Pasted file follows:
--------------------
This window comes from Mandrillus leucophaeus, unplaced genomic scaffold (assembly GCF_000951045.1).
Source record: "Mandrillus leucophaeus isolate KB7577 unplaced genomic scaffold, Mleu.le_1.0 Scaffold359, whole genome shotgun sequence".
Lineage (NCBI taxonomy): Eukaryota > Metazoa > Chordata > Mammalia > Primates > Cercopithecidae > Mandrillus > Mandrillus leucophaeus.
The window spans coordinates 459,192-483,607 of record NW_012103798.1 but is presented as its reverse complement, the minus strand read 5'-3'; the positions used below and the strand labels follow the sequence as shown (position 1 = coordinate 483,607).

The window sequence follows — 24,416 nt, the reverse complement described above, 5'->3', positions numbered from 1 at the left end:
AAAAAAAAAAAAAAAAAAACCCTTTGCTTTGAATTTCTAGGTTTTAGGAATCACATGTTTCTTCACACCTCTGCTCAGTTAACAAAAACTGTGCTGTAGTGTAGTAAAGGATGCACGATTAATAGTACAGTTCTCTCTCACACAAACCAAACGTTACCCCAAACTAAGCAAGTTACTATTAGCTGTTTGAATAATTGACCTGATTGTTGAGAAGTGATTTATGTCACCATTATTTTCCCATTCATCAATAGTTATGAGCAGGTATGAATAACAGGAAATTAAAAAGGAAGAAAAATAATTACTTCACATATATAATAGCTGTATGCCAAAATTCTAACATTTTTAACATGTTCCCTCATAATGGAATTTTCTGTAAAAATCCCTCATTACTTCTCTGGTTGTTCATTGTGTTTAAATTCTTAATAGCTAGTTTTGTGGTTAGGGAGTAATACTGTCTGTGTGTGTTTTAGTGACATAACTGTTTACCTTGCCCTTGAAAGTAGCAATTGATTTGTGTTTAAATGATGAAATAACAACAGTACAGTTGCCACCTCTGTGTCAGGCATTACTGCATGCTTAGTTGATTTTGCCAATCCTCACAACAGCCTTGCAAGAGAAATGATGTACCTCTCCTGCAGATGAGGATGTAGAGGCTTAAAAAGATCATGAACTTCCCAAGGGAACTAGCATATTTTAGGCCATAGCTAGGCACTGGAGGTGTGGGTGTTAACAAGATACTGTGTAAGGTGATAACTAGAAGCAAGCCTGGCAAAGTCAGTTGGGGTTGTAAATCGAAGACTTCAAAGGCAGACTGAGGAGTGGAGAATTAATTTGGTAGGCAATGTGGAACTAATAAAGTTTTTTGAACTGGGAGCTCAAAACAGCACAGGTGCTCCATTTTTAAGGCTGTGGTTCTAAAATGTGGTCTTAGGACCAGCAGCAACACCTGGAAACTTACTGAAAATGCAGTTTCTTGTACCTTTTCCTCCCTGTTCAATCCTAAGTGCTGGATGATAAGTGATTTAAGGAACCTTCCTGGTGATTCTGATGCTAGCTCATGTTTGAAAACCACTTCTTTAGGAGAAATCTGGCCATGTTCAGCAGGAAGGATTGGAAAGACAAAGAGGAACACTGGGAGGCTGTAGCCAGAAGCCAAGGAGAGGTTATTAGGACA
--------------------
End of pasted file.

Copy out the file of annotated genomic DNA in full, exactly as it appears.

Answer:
This window comes from Mandrillus leucophaeus, unplaced genomic scaffold (assembly GCF_000951045.1).
Source record: "Mandrillus leucophaeus isolate KB7577 unplaced genomic scaffold, Mleu.le_1.0 Scaffold359, whole genome shotgun sequence".
Lineage (NCBI taxonomy): Eukaryota > Metazoa > Chordata > Mammalia > Primates > Cercopithecidae > Mandrillus > Mandrillus leucophaeus.
The window spans coordinates 459,192-483,607 of record NW_012103798.1 but is presented as its reverse complement, the minus strand read 5'-3'; the positions used below and the strand labels follow the sequence as shown (position 1 = coordinate 483,607).

The window sequence follows — 24,416 nt, the reverse complement described above, 5'->3', positions numbered from 1 at the left end:
AAAAAAAAAAAAAAAAAAACCCTTTGCTTTGAATTTCTAGGTTTTAGGAATCACATGTTTCTTCACACCTCTGCTCAGTTAACAAAAACTGTGCTGTAGTGTAGTAAAGGATGCACGATTAATAGTACAGTTCTCTCTCACACAAACCAAACGTTACCCCAAACTAAGCAAGTTACTATTAGCTGTTTGAATAATTGACCTGATTGTTGAGAAGTGATTTATGTCACCATTATTTTCCCATTCATCAATAGTTATGAGCAGGTATGAATAACAGGAAATTAAAAAGGAAGAAAAATAATTACTTCACATATATAATAGCTGTATGCCAAAATTCTAACATTTTTAACATGTTCCCTCATAATGGAATTTTCTGTAAAAATCCCTCATTACTTCTCTGGTTGTTCATTGTGTTTAAATTCTTAATAGCTAGTTTTGTGGTTAGGGAGTAATACTGTCTGTGTGTGTTTTAGTGACATAACTGTTTACCTTGCCCTTGAAAGTAGCAATTGATTTGTGTTTAAATGATGAAATAACAACAGTACAGTTGCCACCTCTGTGTCAGGCATTACTGCATGCTTAGTTGATTTTGCCAATCCTCACAACAGCCTTGCAAGAGAAATGATGTACCTCTCCTGCAGATGAGGATGTAGAGGCTTAAAAAGATCATGAACTTCCCAAGGGAACTAGCATATTTTAGGCCATAGCTAGGCACTGGAGGTGTGGGTGTTAACAAGATACTGTGTAAGGTGATAACTAGAAGCAAGCCTGGCAAAGTCAGTTGGGGTTGTAAATCGAAGACTTCAAAGGCAGACTGAGGAGTGGAGAATTAATTTGGTAGGCAATGTGGAACTAATAAAGTTTTTTGAACTGGGAGCTCAAAACAGCACAGGTGCTCCATTTTTAAGGCTGTGGTTCTAAAATGTGGTCTTAGGACCAGCAGCAACACCTGGAAACTTACTGAAAATGCAGTTTCTTGTACCTTTTCCTCCCTGTTCAATCCTAAGTGCTGGATGATAAGTGATTTAAGGAACCTTCCTGGTGATTCTGATGCTAGCTCATGTTTGAAAACCACTTCTTTAGGAGAAATCTGGCCATGTTCAGCAGGAAGGATTGGAAAGACAAAGAGGAACACTGGGAGGCTGTAGCCAGAAGCCAAGGAGAGGTTATTAGGACA